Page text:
Uri applied for an official name-change from Erich Ottenheimer to Uri Eitan.  The authorization for the name-change was published in the official gazette of the Palestinian Mandate on October 10,1946 (almost a year after he fell).

On November 26,1945, (21 Kislev, 2506), in light of anti-British terrorist activities carried out by the Jewish Resistance Movement (October 1945-August 1946), the British military and police forces surrounded Kibbutz Givat Chaim. The police commander summoned the head of the kibbutz and told him that the footprints of the terrorists who destroyed the British-controlled Givat Olga police station led to Kibbutz Givat Chaim, and that the police intended to set up an identification line-up of all the members of the kibbutz.  Immediately signals were sent to the surrounding area and many Jews began to converge on Kibbutz Givat Chaim from all directions.  The British army began negotiations with the kibbutz members, and when their demands were refused, they burst into the kibbutz.  In the meantime, men and women from settlements in the surrounding areas advanced from the direction of Kibbutz Ein HaChoresh to Givat Chaim.  An officer from the British tank convoy commanded them to stop, but they continued on their way, running and falling, standing up and continuing to run.  Uri was also among the runners. He fell, mortally wounded, beside the fence of Givat Chaim, was removed from the field of fire, and transferred to hospital in Hadera, where he underwent surgery and died at age 24.

Uri was survived by his partner, Tamar.  Tamar eventually married and had two children, a son, named Betzalel (in memory of the brother of Uri) and a daughter named Dina Orit (in memory of Uri).

A childhood friend wrote in his memory, “Uri, the young man, clear of mind and strong of body….experienced evil in his youth in the faraway fields of Europe.  He was a friend in the days of our immigration to this country, and was a brother throughout our efforts to establish a new life. He was a friend to many and was a partner throughout the hardships of creating the kibbutz. He created with his hands and his brain the settlement on the land of the Galilee.  He had intense love for every color, every flickering light and every emerging sound.  And he overcame the evil life of enemy troops in order to establish a chance of a second life for those of his brethren who had been saved.”  Kibbutz Lehavot HaBashan published a booklet in memory of Uri.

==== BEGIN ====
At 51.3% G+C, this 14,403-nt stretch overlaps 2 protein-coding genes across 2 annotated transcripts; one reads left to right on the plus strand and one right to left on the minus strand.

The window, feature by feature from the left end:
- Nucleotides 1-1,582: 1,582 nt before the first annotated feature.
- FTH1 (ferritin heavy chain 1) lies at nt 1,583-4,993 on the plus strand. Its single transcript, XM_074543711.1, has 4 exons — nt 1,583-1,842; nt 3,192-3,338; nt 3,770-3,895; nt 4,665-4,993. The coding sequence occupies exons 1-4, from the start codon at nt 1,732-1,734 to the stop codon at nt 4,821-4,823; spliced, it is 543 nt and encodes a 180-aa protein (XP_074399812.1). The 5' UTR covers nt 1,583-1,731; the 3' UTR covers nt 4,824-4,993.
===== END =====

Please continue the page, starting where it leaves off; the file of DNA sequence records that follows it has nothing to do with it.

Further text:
His brother, Betzalel Eitan (Ottenheimer), fell in the defense of Kibbutz Nirim on  May 15, 1948.

In memory of the family, “Stolpersteine” were placed in memory of his father and his mother, in the sidewalk beside the family home in Stuttgart, on April 29, 2010.

The life story of Uri Eitan (Ottenheimer) appears in part in the Yizkor memorial website of the Israeli Defense Ministry.

Missing details of his life were completed in 2017 by researchers of Latet Panim LaNoflim ("Giving a Face to the Fallen").

 

תרמו לחקר:

Yoram Igael, volunteer researcher, "Giving a Face to the Fallen"

Chaya  Dagan, Archives of Kibbutz Lehavot HaBashan

David Lev, Archives of Kibbutz Nirim

Archives of Kibbutz Afikim

Israel State Archive

General Zionist Archive

Aviva Schwartz, family member

“Stolpersteine of Stuttgart “

Ellen and Armin Holtz, Germany



המידע המופיע באתר, מבוסס על חקר שנערך על ידי מתנדבי 'לתת פנים לנופלים', נשמח להוסיף כל בדל מידע, מסמך או תמונה אשר יכולים להרחיב את סיפור חייו וקורות משפחתו.